Kids Hurt the Most during Budget Cuts
Last Thursday, the Children’s League of Massachusetts hosted a State House briefing on the effects of the state’s recent budget cuts on vulnerable children. The Children’s League is a non-profit statewide network of over 60 organizations, advocates, and consumers whose mission is to promote the well-being of children and their families through the effective use of the public policy system.
The purpose of the event was to educate state leaders and consumers about the effect recent budget cuts to the health and human services have on vulnerable children and at-risk youth and young adults. A new report,”Public Secrets: Silent Suffering – The State of Our Most Vulnerable Children,” highlights details of what the cuts have done. The report came on the heels of a survey that the group disseminated to its member organizations, advocates and families who depend on the services offered by the state through DCF, DYS, DMH, DEEC and DPH aimed at get a clearer picture of what the cuts are doing to children across the Commonwealth. The biggest concern: approximately 3,000 kids are no longer getting the services and care they need because the fiscal cuts have meant a cut in eligibility levels.
The speaking program was moving. Senator Bruce Tarr was acknowledged for this commitment to children of the Commonwealth. Representative Kay Khan, Chair of the Committee on Children, Families and Persons with Disabilities spoke about the possibility of moving money around in order to save children. As the grandmother of 7 young grandchildren, she also mentioned that this is a very important issue to her that she hopes advocates will often engage her in. Larry Fisher, a 21 year old street worker for the city of Boston and former foster care child, spoke about the impact cuts have had on his ability to do his job. As someone who works to place homeless teenagers in overnight shelters, he shared his hope that the state will prioritize children and work to find funding for programs that house homeless children so that he won’t be forced to call the police when shelters are closed. He emphasized the need for state to provide residential, financial and emotional stability to children and asked, “Don’t you think these kids have had enough cuts [to deal with]?”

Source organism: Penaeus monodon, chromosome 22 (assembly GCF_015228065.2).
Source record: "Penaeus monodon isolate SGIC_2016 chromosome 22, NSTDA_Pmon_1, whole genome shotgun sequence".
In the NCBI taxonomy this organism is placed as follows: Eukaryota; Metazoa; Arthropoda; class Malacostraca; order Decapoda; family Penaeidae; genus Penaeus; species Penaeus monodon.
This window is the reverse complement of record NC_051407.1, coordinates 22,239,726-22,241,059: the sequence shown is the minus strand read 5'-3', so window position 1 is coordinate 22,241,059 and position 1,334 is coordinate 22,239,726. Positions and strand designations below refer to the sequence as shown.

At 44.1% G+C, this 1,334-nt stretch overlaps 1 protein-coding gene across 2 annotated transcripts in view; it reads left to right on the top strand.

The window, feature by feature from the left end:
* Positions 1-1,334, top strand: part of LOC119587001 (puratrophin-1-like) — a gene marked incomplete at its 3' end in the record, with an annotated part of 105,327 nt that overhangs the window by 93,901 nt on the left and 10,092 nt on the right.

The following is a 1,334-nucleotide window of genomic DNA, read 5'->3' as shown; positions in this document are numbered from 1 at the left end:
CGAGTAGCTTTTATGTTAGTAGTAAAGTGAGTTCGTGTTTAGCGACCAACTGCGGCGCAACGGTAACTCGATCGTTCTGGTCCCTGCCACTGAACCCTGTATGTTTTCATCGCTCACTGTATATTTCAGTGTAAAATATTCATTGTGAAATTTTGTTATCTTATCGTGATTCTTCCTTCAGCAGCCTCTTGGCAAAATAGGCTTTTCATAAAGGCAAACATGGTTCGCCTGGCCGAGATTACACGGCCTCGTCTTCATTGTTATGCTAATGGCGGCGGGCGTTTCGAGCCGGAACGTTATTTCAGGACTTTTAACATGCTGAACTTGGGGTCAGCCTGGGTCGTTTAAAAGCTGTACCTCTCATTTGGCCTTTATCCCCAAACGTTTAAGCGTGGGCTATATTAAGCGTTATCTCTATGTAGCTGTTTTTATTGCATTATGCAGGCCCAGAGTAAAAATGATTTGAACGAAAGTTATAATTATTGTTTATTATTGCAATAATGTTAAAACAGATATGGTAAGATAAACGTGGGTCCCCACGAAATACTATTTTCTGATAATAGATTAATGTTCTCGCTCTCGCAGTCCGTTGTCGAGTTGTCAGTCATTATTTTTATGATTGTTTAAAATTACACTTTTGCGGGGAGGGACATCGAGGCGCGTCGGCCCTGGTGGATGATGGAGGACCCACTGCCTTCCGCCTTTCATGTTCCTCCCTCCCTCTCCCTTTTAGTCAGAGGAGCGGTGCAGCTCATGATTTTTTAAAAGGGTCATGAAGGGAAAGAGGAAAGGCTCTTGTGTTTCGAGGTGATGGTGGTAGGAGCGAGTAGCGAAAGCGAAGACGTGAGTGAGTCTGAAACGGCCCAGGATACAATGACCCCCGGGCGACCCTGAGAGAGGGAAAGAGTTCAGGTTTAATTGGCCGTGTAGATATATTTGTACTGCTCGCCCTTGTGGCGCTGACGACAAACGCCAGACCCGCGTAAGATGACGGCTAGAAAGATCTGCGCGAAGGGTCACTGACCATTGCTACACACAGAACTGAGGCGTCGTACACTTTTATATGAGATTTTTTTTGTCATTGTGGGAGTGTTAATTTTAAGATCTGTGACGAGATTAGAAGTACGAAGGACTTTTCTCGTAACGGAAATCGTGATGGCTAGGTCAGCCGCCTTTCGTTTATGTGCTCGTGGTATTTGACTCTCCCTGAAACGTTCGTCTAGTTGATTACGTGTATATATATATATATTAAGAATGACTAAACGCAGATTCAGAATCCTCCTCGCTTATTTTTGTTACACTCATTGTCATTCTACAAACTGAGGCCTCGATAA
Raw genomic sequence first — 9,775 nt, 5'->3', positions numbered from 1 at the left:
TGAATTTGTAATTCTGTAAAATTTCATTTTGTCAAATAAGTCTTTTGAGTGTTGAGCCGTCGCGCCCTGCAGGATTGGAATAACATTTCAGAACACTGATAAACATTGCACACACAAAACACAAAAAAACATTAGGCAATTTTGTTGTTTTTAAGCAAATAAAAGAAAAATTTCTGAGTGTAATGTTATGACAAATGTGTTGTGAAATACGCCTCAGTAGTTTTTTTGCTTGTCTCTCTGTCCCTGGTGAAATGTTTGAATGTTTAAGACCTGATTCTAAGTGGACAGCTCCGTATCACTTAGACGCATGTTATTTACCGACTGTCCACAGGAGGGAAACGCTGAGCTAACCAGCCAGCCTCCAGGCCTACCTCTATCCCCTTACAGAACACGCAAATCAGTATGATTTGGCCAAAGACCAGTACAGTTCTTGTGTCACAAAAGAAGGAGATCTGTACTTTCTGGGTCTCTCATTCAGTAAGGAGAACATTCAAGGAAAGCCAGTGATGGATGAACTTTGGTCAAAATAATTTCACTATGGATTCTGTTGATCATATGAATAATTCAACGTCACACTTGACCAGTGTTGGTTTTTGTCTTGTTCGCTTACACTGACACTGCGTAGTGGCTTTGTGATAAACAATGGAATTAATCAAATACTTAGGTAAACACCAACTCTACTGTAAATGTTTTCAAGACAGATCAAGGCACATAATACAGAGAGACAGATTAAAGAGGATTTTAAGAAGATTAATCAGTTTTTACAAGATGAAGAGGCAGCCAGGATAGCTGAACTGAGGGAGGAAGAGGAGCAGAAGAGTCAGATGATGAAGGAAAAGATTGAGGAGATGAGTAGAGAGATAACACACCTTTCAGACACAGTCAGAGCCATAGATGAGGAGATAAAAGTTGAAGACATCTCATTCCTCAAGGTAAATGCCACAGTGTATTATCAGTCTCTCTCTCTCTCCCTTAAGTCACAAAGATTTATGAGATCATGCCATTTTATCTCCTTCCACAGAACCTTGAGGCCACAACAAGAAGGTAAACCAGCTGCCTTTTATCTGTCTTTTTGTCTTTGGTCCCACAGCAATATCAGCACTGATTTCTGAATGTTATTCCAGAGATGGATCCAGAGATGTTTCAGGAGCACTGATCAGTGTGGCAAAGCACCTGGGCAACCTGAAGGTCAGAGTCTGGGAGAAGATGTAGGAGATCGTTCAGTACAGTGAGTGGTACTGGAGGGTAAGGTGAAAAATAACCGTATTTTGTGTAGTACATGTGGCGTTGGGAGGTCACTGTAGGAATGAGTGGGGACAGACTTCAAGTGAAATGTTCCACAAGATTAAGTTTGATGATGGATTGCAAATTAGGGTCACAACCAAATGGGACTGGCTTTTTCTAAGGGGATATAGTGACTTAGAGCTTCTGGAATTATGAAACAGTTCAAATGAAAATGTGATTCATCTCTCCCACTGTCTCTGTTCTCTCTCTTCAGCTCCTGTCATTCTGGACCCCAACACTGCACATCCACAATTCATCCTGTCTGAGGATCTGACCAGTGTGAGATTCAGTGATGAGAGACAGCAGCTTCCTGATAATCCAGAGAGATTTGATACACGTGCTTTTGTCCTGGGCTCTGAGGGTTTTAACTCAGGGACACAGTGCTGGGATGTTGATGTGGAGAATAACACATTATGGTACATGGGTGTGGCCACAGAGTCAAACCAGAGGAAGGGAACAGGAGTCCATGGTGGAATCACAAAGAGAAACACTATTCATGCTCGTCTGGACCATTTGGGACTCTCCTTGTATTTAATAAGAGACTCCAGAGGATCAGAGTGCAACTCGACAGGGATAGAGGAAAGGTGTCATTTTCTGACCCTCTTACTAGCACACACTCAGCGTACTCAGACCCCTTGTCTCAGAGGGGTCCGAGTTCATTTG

Mary Ann Tufts, mother of Yolanda, the young lady for whom Chapter 321, last summer's children's mental health statute, is named for, also spoke. She shared her experience in dealing with state agencies to get appropriate care for her three adopted daughters who all suffered from mental illness and urged advocates to work together to “put a face on the cuts.” Representative Ann-Margaret Ferrante closed the speaking portion by explaining that the House expects make about $3.5-$4 billion of cuts to the budget. She urged advocates and parents not to every think that they are bothering a legislator but to instead call and write to legislators about the issues that matter the most
The Children’s League requests that we all get involved in efforts to support children in need by asking for a restoration of funding for DCF to the original FY09 levels. For more information about the report or The Children’s League Campaign for Our Most Vulnerable Kids, please contact them at 617-695-1991.